June 2 Premarket Briefing: 10 Things You Should Know

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Updated from 6:49 a.m. EDT

Here are 10 things you should know for Monday, June 2:

1. -- U.S. stock futures were rising Monday following manufacturing expansion in China.

European stocks were mixed. Asian shares closed the session mostly higher. Chinese markets were closed for a holiday. Japan's Nikkei 225 index rose 2.1% after China Federation of Logistics and Purchasing said its monthly manufacturing index rose to 50.8 points in May, up from April's 50.4, and was the highest level this year.

2. -- The  economic calendar  in the U.S. on Monday includes the ISM index for May at 10 a.m. EDT, and construction spending for April at 10 a.m.

3. -- U.S. stocks  on Friday closed mixed following weaker-than-expected consumer spending, which accounts for 70% of overall economic activity. A consumer sentiment reading also was weaker. 

The Dow Jones Industrial Average  rose 0.11% to close at 16,717.11, while the  Nasdaq declined 0.13% to 4,242.62. The S&P 500 settled higher by 0.18% to 1,923.57.

4. -- Dai-ichi Life , the Japanese insurer, is in advanced talks to buy Protective Life  in a deal that could be worth more than $5 billion, Reuters and other media outlets reported.

The deal would be the biggest so far in a string of overseas acquisitions by Japan's insurers, according to Reuters.

Dai-ichi Life, Japan's second-largest private-sector life insurer, plans to buy 100% of Protective Life, a source with direct knowledge of the matter told Reuters

Protective Life shares rose 13% in premarket trading to $59.08.

5. -- Hall of Fame golfer Phil Mickelson  confirmed that FBI agents investigating insider trading approached him this week at the Memorial Tournament. The five-time major champion said over the weekend he has done "absolutely nothing wrong."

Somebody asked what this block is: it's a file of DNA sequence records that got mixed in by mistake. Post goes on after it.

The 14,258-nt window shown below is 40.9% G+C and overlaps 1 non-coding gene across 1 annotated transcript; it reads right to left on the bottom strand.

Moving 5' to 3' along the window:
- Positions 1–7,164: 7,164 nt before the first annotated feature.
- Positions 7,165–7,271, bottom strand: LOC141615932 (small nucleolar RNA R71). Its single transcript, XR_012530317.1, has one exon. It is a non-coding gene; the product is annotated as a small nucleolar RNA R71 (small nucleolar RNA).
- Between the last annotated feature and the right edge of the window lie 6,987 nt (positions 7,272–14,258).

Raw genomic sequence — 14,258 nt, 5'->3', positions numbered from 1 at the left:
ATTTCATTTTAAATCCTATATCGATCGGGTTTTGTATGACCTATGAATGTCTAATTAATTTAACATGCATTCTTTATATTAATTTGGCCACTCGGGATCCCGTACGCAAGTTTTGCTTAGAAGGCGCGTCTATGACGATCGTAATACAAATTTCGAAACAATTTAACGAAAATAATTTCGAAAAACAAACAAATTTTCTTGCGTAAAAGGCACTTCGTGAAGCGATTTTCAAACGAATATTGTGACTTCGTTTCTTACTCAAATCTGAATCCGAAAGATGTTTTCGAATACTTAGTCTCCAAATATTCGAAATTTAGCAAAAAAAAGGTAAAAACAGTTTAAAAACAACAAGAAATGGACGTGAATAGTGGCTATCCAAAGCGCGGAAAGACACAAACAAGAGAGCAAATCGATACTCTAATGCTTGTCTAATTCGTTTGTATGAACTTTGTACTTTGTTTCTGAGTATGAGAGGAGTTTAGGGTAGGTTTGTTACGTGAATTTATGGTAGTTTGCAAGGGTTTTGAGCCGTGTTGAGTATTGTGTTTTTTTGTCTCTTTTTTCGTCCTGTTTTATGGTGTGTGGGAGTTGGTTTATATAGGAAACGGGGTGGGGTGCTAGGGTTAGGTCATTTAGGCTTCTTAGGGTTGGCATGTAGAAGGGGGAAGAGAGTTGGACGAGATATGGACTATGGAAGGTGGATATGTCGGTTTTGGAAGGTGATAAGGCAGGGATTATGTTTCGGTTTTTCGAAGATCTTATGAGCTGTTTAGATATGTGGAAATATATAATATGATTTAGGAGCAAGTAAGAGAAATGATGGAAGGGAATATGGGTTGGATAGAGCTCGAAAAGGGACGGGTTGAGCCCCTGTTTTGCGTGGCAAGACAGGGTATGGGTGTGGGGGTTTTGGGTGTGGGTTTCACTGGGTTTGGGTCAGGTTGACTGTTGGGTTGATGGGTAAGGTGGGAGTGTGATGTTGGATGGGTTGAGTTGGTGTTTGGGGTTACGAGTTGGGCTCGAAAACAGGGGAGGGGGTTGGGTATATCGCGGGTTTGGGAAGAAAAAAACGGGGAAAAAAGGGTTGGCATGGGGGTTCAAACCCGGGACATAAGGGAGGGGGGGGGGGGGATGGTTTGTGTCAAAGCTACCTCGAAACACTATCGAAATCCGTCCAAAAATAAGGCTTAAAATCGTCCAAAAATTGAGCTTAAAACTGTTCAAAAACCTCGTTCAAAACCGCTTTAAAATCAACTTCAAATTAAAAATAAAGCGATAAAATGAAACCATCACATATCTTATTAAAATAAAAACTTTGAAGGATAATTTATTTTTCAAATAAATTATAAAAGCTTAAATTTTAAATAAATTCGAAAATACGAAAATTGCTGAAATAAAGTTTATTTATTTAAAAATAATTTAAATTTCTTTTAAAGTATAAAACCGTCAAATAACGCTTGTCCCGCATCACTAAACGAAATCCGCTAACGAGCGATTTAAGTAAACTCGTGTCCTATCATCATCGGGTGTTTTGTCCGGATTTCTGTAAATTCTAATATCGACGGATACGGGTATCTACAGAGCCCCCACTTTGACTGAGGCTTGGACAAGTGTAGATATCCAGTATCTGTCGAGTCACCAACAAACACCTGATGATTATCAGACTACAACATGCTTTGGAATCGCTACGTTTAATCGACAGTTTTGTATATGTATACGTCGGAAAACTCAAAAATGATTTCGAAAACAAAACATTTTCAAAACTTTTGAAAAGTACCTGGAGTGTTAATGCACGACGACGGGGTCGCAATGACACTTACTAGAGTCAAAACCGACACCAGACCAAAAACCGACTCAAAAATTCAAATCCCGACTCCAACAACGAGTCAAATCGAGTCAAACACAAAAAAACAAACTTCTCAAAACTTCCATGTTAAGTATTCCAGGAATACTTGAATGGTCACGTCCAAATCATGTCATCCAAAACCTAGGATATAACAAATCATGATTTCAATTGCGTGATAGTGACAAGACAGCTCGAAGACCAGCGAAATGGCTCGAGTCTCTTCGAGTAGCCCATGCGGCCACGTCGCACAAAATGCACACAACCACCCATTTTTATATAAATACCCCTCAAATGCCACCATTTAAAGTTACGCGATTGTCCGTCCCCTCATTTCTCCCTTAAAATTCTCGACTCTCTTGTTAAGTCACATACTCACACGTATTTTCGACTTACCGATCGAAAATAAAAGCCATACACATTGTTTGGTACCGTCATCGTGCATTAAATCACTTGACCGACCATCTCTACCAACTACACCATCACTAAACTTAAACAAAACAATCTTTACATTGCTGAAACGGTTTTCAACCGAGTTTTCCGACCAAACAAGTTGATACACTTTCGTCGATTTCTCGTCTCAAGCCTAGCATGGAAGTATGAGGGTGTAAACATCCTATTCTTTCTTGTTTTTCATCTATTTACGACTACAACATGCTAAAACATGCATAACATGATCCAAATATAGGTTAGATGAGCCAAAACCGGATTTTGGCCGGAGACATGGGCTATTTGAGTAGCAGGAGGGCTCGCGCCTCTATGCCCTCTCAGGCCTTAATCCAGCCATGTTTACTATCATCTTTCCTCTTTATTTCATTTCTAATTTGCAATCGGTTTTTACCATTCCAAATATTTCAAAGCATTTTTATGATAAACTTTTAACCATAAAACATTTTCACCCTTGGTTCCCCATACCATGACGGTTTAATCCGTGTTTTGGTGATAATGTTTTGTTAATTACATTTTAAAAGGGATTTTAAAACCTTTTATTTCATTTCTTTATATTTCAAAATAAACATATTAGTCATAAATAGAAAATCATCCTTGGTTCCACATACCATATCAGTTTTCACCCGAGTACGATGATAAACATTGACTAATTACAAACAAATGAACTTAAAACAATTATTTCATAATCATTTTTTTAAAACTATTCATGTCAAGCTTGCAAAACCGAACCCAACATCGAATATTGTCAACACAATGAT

A federal official briefed on the investigation told The Associated Press the FBI and Securities and Exchange Commission are analyzing trades Mickelson and Las Vegas gambler Billy Walters made involving Clorox at the same time activist investor Carl Icahn was attempting to take over the company. When Icahn's intent became public, the stock price jumped.

6. -- Apple  kicks off its  Worldwide Developers Conference , and while the event has seen some bombshells in the past, including the iPhone in 2007, it's largely been run of the mill in recent years. That may be about to change, however.

"My take is that with the dearth of hardware announced this spring, a publicly streamed keynote and the 7-1  stock split happening soon thereafter, we're in for some BIG announcements," said John Martellaro of  The Mac Observer  Web site, and a former Apple executive. 

WWDC, held this year as it is in most years at the Moscone Center West in San Francisco, will largely focus on updates to iOS 8, as well as Mac OS X. Given all the talk of a drastic redesign in user interface to match that of iOS 7, OS X, for which there isn't a code name yet, may get the majority of the attention this year.